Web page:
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On Rock Failure Under True Triaxial Conditions

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**John Rudnicki**

Northwestern University

United States

*Abstract:*

The role of the intermediate principal stress in rock failure has been a subject of continuing debate since the pioneering work of Mogi with true triaxial tests in which all three principal stresses are different. In recent years an increase in data from such tests, some at constant Lode angle and/or constant mean stress, has provided additional fodder for discussion. The variety of failure conditions that have been proposed are phrased mostly in terms of the principal stresses themselves or their principal invariants. There are, however, advantages of simplicity and transparency for formulations in terms of the mean normal stress, the Mises equivalent stress (2nd invariant of the deviatoric stress), and a Lode angle defined here so that it is zero for a stress state of deviatoric pure shear . Such a form has obvious advantages for tests in which the mean stress and/or Lode angle are constant but also can provide insight into conventional tests in which the intermediate and least principal stresses, , are fixed while is increased to failure. An example is the following, a generalized form of the Matsuoka – Nakai/Lade – Duncan condition, employed previously by Haimson and Rudnicki for the prediction of fault angle:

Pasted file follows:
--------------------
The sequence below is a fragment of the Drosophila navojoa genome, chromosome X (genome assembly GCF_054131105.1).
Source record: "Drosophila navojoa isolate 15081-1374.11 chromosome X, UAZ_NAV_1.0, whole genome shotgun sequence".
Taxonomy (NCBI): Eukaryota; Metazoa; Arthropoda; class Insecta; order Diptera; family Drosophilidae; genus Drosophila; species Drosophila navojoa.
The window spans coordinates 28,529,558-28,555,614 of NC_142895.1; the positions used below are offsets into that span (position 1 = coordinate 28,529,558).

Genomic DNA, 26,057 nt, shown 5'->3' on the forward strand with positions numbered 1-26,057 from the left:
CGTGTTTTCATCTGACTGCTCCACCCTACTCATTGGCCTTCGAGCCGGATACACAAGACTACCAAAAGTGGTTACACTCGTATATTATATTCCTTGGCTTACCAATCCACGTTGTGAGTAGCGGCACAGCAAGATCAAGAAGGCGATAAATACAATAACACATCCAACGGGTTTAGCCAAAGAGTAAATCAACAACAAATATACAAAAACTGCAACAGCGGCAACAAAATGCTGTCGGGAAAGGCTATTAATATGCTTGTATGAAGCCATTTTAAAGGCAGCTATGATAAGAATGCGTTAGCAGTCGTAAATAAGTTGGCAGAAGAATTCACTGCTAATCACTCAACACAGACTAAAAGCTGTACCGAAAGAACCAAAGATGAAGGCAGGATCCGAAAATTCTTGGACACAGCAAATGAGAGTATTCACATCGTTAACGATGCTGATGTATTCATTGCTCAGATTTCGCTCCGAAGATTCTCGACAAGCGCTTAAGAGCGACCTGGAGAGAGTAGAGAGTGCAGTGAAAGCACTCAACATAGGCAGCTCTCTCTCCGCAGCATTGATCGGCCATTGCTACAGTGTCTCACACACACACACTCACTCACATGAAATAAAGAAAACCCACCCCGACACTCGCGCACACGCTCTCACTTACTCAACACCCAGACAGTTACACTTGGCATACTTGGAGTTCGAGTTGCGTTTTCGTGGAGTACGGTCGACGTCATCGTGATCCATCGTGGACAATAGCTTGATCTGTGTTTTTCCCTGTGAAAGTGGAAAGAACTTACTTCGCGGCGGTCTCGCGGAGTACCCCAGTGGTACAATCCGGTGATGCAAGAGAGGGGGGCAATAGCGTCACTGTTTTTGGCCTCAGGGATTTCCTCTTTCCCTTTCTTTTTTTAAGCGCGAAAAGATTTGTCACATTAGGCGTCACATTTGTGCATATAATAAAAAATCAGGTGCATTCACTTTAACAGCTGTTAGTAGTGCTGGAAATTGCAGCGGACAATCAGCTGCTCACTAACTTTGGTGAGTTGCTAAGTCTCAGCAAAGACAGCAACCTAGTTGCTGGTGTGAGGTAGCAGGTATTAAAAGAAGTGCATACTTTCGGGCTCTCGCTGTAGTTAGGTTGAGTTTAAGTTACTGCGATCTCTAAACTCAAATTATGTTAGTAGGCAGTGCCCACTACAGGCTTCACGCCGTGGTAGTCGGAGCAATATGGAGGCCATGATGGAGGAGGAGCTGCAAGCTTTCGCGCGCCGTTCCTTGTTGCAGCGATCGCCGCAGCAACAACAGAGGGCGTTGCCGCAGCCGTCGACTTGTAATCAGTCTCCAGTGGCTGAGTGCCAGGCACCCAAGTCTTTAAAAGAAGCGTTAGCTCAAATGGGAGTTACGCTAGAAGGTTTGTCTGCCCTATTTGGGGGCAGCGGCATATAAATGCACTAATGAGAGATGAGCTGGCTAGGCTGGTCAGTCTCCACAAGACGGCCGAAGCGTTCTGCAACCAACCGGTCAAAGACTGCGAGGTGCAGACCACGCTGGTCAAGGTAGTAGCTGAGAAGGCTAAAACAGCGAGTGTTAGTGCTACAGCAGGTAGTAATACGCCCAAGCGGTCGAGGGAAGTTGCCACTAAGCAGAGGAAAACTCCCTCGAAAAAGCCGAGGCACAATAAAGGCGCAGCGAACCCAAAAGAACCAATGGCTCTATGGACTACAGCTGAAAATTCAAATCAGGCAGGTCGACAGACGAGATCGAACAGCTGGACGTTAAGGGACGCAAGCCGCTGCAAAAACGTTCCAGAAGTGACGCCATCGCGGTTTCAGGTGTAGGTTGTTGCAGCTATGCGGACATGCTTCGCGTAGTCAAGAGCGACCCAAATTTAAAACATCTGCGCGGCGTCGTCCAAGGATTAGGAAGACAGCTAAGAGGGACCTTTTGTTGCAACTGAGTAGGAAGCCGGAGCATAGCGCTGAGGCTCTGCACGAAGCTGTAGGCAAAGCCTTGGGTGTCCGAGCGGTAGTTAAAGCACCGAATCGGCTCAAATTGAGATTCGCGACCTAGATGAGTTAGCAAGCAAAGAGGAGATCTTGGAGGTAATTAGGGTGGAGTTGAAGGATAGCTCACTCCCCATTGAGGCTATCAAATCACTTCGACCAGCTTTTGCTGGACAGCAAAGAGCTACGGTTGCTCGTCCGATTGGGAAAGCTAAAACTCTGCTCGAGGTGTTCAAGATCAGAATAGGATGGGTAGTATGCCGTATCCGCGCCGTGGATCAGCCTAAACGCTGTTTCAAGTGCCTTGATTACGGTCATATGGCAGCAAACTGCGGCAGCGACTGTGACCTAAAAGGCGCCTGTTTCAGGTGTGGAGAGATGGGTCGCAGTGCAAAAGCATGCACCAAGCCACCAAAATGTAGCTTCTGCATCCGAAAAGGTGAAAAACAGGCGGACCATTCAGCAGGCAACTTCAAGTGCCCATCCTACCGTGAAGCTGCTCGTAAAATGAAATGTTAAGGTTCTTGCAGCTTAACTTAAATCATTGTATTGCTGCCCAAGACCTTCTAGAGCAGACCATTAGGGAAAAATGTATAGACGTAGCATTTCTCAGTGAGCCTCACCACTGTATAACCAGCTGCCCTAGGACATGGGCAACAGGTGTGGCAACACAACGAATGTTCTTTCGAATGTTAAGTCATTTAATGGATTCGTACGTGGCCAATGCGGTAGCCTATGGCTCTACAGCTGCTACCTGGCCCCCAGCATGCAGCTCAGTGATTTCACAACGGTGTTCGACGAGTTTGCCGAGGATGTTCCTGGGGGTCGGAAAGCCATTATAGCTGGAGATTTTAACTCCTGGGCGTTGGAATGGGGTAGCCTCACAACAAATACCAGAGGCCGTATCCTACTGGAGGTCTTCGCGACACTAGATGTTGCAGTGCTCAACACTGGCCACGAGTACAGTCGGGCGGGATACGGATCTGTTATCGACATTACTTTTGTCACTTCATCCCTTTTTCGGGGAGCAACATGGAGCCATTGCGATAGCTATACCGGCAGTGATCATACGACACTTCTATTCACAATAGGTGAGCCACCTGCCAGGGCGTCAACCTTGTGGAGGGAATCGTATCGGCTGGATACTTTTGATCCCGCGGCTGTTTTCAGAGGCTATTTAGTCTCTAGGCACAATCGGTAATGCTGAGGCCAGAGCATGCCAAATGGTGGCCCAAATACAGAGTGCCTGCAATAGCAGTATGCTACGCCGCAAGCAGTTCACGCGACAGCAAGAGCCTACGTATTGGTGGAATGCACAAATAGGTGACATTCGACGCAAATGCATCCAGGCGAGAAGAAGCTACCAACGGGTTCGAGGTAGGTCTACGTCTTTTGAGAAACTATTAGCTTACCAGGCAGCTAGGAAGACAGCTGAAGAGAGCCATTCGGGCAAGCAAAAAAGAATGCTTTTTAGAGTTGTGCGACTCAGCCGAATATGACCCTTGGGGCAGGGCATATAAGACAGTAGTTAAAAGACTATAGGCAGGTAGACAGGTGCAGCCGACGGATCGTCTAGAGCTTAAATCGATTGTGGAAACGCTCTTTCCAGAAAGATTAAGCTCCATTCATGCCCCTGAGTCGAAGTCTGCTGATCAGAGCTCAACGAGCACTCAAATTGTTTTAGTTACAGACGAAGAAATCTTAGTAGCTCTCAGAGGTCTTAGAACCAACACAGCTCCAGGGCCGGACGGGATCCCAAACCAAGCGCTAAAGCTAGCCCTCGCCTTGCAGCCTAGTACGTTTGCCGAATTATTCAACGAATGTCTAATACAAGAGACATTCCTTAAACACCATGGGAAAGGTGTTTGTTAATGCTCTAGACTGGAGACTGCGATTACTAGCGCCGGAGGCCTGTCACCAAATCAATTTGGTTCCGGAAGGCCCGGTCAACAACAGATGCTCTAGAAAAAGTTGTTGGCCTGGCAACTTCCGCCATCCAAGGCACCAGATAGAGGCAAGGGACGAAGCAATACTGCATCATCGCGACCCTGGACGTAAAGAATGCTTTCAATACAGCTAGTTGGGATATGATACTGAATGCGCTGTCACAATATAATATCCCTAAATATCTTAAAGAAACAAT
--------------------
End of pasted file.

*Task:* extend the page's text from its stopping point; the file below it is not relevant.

where . is determined by the mean stress dependence in deviatoric pure shear ( ). controls the shape of the failure surface in deviatoric planes: For the shape is circular, as for a Drucker-Prager material; for , the shape is triangular, as for a Rankine material. Dependence of on allows changes of shape of the failure surface with mean stress. A constant value of can be chosen so that the predictions describe typical results of conventional true triaxial tests: the observed failure stress ( ) for fixed values of the least compressive stress ( ) increases and then decreases as the intermediate principal stress ( ) increases from to .